Where Canada Geese Come From – Plus a UFD!

It ain’t Canada. Well, at least, considerable numbers of them aren’t Canadian. One of the most remarkable sights we saw when we went to Grand Coulee was the goslings. There were so many goslings, people! It seemed like every park we drove by or stopped at in the coulees was filled with geese and goslings. You’d see a handful of adults and infinite seas of babies. I have never seen this many goslings in my life.

Image shows a bit of Banks lake and the grassy shore. There are two geese and seven goslings on the grass in the foreground. On the lake are two adults and sixteen bebbes.

A small sample of the sea o’ geese at Steamboat Rock State Park.

I’ve seen little goose families scattered about western Washington, but this was like coming across Quiverfull colonies. You can see why they’d come here to raise families, though. Lotsa sunshine, abundant food, beautiful bodies of water, and bonza scenery.

Image shows a goose family swimming on the lake, with the green trees of the park shading the water. In the background, one of the cliffs of Grand Coulee rises majestically.

Goose family life on Banks Lake. Gorgeous!

Steamboat Rock State Park seems to be a favorite home for a lot of birds – we saw so many. But they were all outnumbered by the geese. Squee factor: near infinite. Look at these little gosling bums!

Image shows a bunch of feeding goslings, bend down with their little bums waving at the camera.

Look at those fluffy little bottoms! D’aw!

The grassy lawns were full of large goose families. So was the water.

Image shows three goose families swimming on the water between the shore and the dock. Another wall of Grand Coulee rises beyond.

Taking the kids for a swim. Playdates for everyone!

I think the houses in the background may be on top of a giant gravel bar from the Missoula Floods. There is so much awesome around here, you guys, you don’t even know. I think the only thing for it is for all of you to come stay with me so we can go trekking together. I want to show you this for reals! Come in May so we can go see the bebbes! It is so beautiful.

Image shows an adult goose herding a tight cluster of babies across the water.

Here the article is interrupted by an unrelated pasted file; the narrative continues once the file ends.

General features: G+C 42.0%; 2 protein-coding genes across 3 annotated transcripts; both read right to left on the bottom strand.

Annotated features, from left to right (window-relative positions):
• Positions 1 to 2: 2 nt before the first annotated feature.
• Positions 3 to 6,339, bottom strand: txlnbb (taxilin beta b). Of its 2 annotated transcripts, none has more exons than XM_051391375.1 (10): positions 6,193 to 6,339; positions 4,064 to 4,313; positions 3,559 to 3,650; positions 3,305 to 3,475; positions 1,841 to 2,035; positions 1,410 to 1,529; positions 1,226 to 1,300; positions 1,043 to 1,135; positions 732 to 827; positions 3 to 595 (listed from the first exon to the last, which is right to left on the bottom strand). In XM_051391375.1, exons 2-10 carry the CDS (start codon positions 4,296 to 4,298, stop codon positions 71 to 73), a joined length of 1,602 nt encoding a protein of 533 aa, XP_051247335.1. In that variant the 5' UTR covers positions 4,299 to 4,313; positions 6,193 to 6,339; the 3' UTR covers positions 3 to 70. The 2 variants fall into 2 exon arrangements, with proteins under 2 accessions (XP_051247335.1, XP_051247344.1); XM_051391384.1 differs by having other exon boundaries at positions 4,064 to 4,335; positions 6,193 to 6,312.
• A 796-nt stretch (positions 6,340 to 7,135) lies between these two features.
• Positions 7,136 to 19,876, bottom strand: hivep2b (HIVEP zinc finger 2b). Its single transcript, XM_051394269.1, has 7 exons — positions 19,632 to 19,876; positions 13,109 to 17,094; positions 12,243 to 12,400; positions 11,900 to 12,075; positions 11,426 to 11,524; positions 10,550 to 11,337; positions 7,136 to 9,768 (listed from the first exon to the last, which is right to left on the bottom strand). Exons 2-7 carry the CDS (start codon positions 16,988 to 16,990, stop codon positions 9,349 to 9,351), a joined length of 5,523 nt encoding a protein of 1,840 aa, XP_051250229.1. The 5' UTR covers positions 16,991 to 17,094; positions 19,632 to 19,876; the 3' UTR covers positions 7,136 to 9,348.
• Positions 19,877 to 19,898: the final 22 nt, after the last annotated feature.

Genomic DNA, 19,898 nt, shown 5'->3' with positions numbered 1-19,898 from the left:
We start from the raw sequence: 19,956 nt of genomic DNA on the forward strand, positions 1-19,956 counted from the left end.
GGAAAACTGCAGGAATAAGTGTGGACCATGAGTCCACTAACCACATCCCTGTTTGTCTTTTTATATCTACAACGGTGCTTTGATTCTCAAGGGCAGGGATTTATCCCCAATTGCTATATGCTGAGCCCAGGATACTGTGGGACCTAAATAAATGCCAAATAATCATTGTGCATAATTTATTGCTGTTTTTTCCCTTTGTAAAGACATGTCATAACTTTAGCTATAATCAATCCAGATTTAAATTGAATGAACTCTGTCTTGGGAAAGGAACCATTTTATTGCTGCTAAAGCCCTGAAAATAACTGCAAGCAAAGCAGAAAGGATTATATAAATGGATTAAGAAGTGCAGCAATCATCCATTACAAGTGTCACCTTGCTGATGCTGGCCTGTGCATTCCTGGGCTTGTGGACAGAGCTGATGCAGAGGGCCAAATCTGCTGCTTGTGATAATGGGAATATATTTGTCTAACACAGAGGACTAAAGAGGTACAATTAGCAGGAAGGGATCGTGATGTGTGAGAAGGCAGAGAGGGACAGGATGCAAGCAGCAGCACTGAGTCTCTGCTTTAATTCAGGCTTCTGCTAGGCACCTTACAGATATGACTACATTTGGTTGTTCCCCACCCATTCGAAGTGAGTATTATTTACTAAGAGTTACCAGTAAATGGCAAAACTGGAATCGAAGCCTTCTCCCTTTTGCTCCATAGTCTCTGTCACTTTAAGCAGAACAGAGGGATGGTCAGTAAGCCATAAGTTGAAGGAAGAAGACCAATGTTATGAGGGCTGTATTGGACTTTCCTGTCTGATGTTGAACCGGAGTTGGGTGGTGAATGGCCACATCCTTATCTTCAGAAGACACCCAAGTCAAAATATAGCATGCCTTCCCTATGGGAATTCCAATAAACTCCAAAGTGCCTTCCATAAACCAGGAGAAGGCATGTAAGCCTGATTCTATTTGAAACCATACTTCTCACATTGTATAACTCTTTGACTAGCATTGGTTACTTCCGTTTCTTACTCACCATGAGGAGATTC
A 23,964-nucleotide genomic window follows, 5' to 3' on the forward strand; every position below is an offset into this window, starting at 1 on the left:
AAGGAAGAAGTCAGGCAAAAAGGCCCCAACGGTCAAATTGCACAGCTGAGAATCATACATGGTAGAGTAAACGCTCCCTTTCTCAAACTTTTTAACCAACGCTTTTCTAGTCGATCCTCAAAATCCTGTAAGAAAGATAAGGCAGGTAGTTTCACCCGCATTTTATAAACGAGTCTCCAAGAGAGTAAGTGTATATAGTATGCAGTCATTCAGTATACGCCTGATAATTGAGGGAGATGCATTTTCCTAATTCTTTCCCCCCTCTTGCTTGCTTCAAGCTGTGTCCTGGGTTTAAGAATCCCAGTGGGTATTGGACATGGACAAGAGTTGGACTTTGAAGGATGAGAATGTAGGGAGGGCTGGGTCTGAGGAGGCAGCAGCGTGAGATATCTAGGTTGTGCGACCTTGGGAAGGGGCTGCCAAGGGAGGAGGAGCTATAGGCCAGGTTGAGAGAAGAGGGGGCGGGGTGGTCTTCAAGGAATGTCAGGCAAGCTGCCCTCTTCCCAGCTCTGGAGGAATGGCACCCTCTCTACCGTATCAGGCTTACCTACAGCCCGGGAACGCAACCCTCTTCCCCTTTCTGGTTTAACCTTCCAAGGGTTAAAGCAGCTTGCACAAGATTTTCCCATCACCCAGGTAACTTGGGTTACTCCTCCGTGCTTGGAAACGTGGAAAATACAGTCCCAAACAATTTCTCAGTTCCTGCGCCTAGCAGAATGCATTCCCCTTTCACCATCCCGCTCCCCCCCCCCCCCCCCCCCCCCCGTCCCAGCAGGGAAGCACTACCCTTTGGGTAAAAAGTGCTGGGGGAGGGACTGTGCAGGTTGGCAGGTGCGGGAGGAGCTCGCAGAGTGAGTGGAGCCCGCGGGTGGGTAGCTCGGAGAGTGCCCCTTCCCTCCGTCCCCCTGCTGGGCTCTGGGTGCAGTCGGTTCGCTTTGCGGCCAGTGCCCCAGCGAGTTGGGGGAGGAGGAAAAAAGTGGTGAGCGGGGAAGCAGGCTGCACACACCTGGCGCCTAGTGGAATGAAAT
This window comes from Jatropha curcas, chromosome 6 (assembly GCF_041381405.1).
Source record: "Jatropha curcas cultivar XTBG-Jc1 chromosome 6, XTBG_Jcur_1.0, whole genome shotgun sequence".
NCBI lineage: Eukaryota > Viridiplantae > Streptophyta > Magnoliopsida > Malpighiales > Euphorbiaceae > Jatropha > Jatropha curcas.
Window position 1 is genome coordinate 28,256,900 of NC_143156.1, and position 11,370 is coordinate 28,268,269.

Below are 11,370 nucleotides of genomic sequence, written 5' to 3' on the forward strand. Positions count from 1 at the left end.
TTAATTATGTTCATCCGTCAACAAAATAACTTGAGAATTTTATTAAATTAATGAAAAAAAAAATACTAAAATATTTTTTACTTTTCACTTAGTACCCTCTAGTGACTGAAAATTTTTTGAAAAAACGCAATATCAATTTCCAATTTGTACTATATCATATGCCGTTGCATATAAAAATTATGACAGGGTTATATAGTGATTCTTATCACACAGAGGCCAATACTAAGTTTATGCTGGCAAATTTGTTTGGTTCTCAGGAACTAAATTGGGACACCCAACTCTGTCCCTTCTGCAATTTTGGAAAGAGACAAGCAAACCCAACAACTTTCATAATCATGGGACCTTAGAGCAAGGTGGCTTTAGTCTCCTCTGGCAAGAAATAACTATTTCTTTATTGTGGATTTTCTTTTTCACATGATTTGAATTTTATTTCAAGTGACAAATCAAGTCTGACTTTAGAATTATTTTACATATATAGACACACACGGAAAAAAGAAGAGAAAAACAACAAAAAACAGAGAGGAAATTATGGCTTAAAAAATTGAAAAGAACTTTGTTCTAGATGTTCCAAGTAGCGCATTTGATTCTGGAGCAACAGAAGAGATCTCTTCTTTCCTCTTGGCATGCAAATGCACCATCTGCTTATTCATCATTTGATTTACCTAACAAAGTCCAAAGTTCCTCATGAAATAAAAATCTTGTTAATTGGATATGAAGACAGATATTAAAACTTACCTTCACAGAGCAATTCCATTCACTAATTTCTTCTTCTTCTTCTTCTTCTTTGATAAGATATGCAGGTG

Goose family in evening.

On the way home, B and I stopped by Dry Falls and Sun Lakes. Guess what? There were more geese! Shocking, I’m sure. As we were driving back from Deep Lake, we saw a goose family swimming in a huge puddle beside the main road. Alas, by the time I’d stopped the car and got the camera unslung, most of the family was headed across the road to have dinner on the lawn. But one little baby was left behind with its face in the water!

Image shows an adult goose crossing a two-lane road with its babies. One gosling in still in the roadside puddle, head buried in the water.

Left Behind, gosling edition.

It suddenly caught on it was being abandoned, and scrambled after its bros and sisters. Our UFD looks on.

Image shows the lone gosling scrambling after the others, which have almost completed their crossing. A smaller gray bird looks on.

“Geese, lemme tell ya.”

You’re going to tell me it’s a female American Robin or similar, aren’t you? It’s going to be a bird I should know backwards and forwards, I just know it. Look, people, I can recognize geese instantly. Isn’t that enough?! Also, I identified a dove on the wing. Shame I was driving and couldn’t pull over in time to get a pic at the time.

Anyway, speaking of goslings, there are so many photos! You can find them on Flickr. Enjoy muchly!

Greetings From Castle Rock! Pocket Gophers Did Wut Edition